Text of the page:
control and disarmament does not crumble. Existing treaties and agreements must
not be called into question.
That applies in particular to the agreement on Iran's nuclear programme.
The agreement is a way out of the impasse of a nuclear confrontation which would
jeopardise regional security and have an impact far beyond the region.
But only if all obligations are rigorously adhered to and the agreed transparency is
created, can the urgently needed confidence grow.
Germany will work within the E3+3 framework to ensure that the agreement is strictly
implemented and upheld.
This is not only about Iran. This is about the credibility ofthe international community.
For which state would refrain from developing its own nuclear programme if it turns
out that negotiated agreements do not endure and confidence in agreements with the
international community are not worth the paper they are written on?

Ladies and gentlemen,
What the world needs most urgently Is new trust. Especially with regard to the
implementation of the ban on the proliferation of nuclear weapons, we have arequest
for the United States, Russia and China. These countries will be Instrumental in
ensuring that the ban on the proliferation of nuclear weapons, as well as arms control
and disarmament are implemented. To this end, the trust among them must be
restored.
Ladles and gentlemen,
Speeches by the Presidents of the United States are always important and
interesting. It is always worthwhile listening to them or even reading them. Ifound a
quote in one of these speeches which Iespecially liked.
In this speech, the American President called for "general and complete
disarmament".
Every year, he said in his speech, billions of dollars were spent on weapons that are
"acquired for the purpose of making sure we never need to use them", this, he went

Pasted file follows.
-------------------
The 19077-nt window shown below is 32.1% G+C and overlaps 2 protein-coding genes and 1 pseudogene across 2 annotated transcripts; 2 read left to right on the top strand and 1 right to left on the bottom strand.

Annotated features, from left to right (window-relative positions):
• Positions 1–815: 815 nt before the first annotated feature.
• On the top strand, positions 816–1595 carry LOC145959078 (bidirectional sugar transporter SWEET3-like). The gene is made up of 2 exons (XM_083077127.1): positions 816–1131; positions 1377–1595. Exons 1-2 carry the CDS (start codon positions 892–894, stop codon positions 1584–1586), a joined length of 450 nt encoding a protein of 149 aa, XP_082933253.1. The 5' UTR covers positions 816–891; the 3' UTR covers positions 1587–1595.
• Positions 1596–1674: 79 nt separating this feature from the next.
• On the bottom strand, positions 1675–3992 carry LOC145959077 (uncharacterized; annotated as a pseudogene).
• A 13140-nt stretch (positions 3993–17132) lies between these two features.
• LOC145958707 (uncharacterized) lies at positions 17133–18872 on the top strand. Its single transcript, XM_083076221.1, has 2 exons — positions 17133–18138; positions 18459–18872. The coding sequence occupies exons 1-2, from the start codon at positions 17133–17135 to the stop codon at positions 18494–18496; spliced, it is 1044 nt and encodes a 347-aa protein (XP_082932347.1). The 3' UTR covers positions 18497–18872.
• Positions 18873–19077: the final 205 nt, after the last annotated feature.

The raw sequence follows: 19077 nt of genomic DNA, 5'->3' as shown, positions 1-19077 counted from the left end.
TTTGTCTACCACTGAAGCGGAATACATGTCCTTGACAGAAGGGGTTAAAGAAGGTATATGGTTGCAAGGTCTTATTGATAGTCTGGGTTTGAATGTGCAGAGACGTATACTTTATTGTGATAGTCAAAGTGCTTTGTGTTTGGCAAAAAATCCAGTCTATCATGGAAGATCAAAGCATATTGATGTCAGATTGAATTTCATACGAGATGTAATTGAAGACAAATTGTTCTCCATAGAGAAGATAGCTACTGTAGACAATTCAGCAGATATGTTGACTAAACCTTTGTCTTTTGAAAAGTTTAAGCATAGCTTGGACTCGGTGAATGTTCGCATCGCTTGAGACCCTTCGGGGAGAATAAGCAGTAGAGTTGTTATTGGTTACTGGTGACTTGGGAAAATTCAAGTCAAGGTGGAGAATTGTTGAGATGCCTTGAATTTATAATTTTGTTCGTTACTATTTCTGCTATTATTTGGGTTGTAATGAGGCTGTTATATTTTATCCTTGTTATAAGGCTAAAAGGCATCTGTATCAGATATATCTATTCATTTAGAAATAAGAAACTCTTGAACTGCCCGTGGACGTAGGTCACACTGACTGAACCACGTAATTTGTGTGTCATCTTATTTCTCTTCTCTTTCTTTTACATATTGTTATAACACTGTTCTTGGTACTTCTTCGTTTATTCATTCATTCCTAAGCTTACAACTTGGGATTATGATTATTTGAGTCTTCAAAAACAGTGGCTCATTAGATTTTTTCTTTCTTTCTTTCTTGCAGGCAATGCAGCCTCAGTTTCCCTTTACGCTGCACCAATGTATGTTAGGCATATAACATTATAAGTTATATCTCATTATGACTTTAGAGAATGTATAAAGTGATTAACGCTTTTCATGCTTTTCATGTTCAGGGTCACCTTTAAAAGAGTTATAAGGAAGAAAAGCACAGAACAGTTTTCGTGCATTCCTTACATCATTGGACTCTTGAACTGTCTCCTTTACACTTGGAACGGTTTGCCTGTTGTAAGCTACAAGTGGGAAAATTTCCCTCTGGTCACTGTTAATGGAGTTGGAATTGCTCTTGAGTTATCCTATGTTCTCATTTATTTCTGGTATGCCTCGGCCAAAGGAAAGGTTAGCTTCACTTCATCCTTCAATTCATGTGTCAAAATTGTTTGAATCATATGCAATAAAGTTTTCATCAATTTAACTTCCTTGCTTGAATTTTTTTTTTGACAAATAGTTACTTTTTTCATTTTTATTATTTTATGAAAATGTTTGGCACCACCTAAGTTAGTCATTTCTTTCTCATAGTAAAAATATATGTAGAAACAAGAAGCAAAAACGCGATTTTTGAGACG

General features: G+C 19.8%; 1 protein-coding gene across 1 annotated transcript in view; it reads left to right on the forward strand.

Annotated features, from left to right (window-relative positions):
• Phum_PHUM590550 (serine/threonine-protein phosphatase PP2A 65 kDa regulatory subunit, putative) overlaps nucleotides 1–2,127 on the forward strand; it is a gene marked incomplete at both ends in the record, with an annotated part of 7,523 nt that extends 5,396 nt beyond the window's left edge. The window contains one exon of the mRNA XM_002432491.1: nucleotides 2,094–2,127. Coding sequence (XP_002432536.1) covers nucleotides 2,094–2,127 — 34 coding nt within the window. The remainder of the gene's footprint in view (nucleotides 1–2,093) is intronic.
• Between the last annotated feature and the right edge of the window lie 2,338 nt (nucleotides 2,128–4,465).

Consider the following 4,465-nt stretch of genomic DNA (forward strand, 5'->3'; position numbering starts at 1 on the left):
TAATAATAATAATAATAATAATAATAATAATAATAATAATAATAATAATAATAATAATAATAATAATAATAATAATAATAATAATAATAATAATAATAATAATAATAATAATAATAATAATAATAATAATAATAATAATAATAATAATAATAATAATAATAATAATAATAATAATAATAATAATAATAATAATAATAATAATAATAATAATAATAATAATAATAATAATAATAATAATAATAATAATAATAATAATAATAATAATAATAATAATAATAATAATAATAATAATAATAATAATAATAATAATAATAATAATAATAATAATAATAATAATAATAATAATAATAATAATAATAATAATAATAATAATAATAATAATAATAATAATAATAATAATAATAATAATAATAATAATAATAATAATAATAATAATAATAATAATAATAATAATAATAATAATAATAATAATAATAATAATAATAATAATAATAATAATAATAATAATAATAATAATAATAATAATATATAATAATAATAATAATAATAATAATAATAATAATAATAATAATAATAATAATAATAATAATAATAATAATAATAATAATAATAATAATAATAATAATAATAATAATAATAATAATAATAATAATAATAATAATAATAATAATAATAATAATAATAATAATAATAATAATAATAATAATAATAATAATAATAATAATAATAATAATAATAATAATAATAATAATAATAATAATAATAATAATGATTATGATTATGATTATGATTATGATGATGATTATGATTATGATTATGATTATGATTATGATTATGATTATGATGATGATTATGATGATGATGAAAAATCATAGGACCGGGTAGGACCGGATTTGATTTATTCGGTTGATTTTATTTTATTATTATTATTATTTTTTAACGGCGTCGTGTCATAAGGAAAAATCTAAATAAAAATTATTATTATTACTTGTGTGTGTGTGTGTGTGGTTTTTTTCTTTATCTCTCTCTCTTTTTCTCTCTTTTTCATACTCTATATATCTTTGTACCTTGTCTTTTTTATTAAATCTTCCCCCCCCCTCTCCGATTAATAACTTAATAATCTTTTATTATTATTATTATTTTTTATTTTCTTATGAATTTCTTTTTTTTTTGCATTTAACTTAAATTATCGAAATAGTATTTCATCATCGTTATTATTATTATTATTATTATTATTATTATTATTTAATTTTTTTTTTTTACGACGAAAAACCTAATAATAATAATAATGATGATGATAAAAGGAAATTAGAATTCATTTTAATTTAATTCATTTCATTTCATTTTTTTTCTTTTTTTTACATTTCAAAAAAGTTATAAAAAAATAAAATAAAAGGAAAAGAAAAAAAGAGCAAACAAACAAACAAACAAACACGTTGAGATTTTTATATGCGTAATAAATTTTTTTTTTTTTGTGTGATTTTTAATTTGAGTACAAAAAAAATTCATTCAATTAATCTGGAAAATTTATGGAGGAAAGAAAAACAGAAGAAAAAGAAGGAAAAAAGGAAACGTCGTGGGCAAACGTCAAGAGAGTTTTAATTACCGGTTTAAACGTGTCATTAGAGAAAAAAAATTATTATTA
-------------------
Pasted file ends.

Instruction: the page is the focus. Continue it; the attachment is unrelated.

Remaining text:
on to say, was certainly not "the most efficient means of assuring peace".
The speech was given by John F. Kennedy in 1963.
You can see, everything we need for a safer future has already been thought, written
and said.
Ibelieve we should focus today onthe bold visions of the North-South Commission
and that ofJohn F. Kennedy and have the courage to putforward new offers on
disarmament, arms control and confidence-building.

Ladies and gentlemen,
One of our tasks is to resolve emerging crises early on.
One recent exampleof this is the escalation ofviolence against the Rohingyas and
the flows of refugees in the region. We have to act as quickly as possible here- in
the form of both political and humanitarian support - in orderto alleviate the suffering
and end the conflict. Germany will again increase its aid for the Rohingyas via the
International Red Cross.
Germany is committed to providing political and humanitarian support, as well as to
practical peace-building, in many crisis regions around the world.
Military engagement under the auspices of the United Nations is also sometimes
necessary. However, we have to makesure thatwe do not create an imbalance.